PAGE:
On top of that, Audrey, who married into the cast when she wed Jeremy Roloff, ignited backlash from fans when she admitted to "not agreeing" with same-sex couples.
“We are not claiming to be a resource for same-sex marriages," she wrote in a now deleted comment. "It is not something we agree with…For us, we are FOR opposite-sex marriages that are striving to give more than average to their marriages."
Needless to say, but viewers were not happy. However, her remarks didn't influence ratings for the show.
The lovable (although immensely trashy) Georgia family was a hit when it first premiered in 2012. The show followed child beauty pageant star Alana "Honey Boo Boo" Thompson and her mother, "Mama" June Shannon. However, in 2014 the show was canceled when it was revealed that June was dating Mark McDaniel, a registered sex offender. To make matters worse, her oldest daughter, Anna Marie Cardwell, claimed the man was the same one who molested her when she was 8 years old. June received an angry backlash from fans who accused her of choosing her boyfriend over her daughter.
The show that chronicled the lives of child beauty pageant stars was already controversial when it first premiered in 2008. However, one episode that showed a three-year-old dressed like a hooker from Pretty Woman drew the most ire.
"When are we going to stop sexualizing our children?" Sherri Shepherd, co-host of The View, said at the time. "Your job is to protect your child … if you don't think pedophiles are watching this show, I have a bridge I want to sell you."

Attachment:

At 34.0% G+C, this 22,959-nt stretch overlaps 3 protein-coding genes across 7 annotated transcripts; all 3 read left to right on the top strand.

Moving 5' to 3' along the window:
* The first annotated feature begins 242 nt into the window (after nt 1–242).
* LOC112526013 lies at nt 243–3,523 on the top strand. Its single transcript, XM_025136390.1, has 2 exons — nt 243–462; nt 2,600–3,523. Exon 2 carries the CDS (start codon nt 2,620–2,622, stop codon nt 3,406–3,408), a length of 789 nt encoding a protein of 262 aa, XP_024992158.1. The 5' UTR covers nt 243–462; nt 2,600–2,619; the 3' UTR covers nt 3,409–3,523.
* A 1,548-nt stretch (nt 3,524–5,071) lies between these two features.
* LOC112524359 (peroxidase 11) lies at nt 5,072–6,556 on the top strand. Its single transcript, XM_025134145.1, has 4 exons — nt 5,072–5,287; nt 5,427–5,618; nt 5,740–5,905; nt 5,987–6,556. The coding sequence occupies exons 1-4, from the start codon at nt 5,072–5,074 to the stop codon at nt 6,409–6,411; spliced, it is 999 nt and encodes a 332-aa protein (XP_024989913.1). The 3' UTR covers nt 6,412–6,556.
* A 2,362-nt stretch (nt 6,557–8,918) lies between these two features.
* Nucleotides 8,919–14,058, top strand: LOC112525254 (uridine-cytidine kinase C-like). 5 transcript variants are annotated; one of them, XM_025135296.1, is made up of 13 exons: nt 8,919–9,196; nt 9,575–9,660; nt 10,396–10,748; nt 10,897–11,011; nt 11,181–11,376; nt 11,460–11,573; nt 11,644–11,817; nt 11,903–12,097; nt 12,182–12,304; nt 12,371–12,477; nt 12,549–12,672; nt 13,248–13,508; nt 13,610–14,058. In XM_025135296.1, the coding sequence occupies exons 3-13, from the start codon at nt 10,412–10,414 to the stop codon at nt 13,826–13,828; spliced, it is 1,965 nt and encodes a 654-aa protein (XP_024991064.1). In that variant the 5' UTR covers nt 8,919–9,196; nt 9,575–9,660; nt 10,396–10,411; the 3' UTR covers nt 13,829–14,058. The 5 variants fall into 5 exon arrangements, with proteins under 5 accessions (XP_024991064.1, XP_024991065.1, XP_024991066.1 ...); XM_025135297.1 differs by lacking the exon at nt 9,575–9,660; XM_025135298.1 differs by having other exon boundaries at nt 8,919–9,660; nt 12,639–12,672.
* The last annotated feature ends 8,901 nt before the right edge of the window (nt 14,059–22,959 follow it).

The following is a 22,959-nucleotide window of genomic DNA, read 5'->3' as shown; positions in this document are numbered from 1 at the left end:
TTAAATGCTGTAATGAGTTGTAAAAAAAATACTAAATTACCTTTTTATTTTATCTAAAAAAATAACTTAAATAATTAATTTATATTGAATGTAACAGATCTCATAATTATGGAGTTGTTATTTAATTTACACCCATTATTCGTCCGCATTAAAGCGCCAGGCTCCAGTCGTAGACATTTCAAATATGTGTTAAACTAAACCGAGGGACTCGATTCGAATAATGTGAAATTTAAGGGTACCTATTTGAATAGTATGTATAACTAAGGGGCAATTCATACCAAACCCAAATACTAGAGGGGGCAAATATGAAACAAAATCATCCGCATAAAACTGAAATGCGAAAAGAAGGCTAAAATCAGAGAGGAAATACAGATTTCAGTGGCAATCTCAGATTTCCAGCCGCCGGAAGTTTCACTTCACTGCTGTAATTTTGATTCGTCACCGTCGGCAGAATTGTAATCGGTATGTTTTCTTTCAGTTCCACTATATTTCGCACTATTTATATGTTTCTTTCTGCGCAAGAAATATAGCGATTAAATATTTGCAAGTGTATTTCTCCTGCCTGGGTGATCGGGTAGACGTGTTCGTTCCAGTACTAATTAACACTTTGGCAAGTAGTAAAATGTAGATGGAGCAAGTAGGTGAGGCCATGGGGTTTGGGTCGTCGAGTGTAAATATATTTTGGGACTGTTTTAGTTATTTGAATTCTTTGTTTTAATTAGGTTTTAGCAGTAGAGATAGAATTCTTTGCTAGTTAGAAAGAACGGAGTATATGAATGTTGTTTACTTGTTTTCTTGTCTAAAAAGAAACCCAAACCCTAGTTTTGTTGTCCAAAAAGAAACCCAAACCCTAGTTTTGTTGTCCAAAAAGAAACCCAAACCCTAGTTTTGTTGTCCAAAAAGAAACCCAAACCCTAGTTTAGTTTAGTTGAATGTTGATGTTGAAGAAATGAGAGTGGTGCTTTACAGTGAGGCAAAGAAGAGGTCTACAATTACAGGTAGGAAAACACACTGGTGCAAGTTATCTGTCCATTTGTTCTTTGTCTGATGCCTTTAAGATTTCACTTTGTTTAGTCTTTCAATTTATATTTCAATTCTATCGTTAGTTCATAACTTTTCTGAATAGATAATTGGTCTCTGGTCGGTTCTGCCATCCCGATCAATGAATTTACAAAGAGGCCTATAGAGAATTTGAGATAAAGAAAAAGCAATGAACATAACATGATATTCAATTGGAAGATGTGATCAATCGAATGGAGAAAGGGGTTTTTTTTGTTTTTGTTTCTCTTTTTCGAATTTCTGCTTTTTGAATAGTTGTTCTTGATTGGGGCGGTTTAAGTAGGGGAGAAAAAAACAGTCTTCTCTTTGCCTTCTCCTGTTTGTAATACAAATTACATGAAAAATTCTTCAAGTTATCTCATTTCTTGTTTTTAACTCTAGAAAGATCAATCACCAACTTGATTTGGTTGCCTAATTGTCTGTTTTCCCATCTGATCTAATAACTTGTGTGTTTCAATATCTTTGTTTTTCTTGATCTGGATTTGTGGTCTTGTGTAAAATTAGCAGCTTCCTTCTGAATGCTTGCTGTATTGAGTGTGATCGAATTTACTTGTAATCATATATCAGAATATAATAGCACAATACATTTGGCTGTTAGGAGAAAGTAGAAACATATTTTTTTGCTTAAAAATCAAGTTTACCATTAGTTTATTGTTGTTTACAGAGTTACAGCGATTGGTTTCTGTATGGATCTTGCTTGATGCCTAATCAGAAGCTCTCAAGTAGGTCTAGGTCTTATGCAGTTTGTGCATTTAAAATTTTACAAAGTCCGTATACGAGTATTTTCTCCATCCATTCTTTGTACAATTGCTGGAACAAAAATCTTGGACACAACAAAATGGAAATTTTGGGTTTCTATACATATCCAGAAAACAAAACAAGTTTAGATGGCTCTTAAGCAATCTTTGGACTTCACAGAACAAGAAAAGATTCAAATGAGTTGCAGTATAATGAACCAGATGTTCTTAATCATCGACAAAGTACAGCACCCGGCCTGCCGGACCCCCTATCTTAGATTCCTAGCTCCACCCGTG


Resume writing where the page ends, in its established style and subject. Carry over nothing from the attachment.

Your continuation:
The mother of the toddler defended her actions on Good Morning America..
"The whole idea was for people to see the comedy behind it," Wendy Dickey said on the show. "It's like when you take your children to a kids' movie, there's always adult humor that the parents get that the children don't get and that's what it was about."
The program also had other controversies, like a mom who let her toddler smoke a fake cigarette on stage, and another who padded her daughter's chest to resemble Dolly Parton. The show was eventually canceled in 2016.
Meri and her husband, Kody Brown, were already showing cracks in their relationship — probably because they share their marriage with three other women since they're polygamists. But viewers definitely didn't expect the 46-year-old mom to cheat, which was what she did. In 2015, it was revealed that she had an online relationship with a man named Sam. However, "Sam" turned out to be a woman, and she took all the information Meri told her and published it in a tell-all book. Ouch.
The family rose to fame after they were featured on America's Got Talent, which spurred TLC to give them their own show. However, the happy, singing Christian family was hiding secrets, and in 2016, police began investigating the father of the family. It was later revealed that he had an alleged sexual encounter with an underage girl between the ages of 3 and 13. The Willis' social media accounts were all terminated and the show was canceled. In 2017, Toby Willis plead guilty to four counts of child rape.
There's no question that The Duggars are probably TLC's most successful TV family. But in 2015, their wholesome image was tarnished when it was revealed that eldest son Josh had molested five girls when he was 14 years old, and two of his victims were his own sisters, Jill Duggar and Jessa Duggar. The family came out in defense of their son, saying they sent Josh to get therapy and that the issue was dealt with. TLC didn't think so, and because of the backlash, they canned the show. But Josh's licks kept coming. Later that same year, he was exposed in the Ashley Madison hack.